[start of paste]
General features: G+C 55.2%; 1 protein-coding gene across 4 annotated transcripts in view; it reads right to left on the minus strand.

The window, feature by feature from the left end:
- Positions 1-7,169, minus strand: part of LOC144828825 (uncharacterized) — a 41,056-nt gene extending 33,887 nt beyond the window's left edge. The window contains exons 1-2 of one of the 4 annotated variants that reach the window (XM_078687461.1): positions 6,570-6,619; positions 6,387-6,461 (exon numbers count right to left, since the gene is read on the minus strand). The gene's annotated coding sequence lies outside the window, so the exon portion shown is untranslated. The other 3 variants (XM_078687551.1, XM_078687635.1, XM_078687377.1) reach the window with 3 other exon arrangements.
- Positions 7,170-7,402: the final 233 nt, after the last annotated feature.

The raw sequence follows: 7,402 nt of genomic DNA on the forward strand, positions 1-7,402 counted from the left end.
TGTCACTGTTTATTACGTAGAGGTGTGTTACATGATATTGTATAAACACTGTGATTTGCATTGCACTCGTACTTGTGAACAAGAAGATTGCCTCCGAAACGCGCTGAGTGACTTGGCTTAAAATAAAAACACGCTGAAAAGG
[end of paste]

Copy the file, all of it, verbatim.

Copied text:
General features: G+C 55.2%; 1 protein-coding gene across 4 annotated transcripts in view; it reads right to left on the minus strand.

The window, feature by feature from the left end:
- Positions 1-7,169, minus strand: part of LOC144828825 (uncharacterized) — a 41,056-nt gene extending 33,887 nt beyond the window's left edge. The window contains exons 1-2 of one of the 4 annotated variants that reach the window (XM_078687461.1): positions 6,570-6,619; positions 6,387-6,461 (exon numbers count right to left, since the gene is read on the minus strand). The gene's annotated coding sequence lies outside the window, so the exon portion shown is untranslated. The other 3 variants (XM_078687551.1, XM_078687635.1, XM_078687377.1) reach the window with 3 other exon arrangements.
- Positions 7,170-7,402: the final 233 nt, after the last annotated feature.

The raw sequence follows: 7,402 nt of genomic DNA on the forward strand, positions 1-7,402 counted from the left end.
TGTCACTGTTTATTACGTAGAGGTGTGTTACATGATATTGTATAAACACTGTGATTTGCATTGCACTCGTACTTGTGAACAAGAAGATTGCCTCCGAAACGCGCTGAGTGACTTGGCTTAAAATAAAAACACGCTGAAAAGG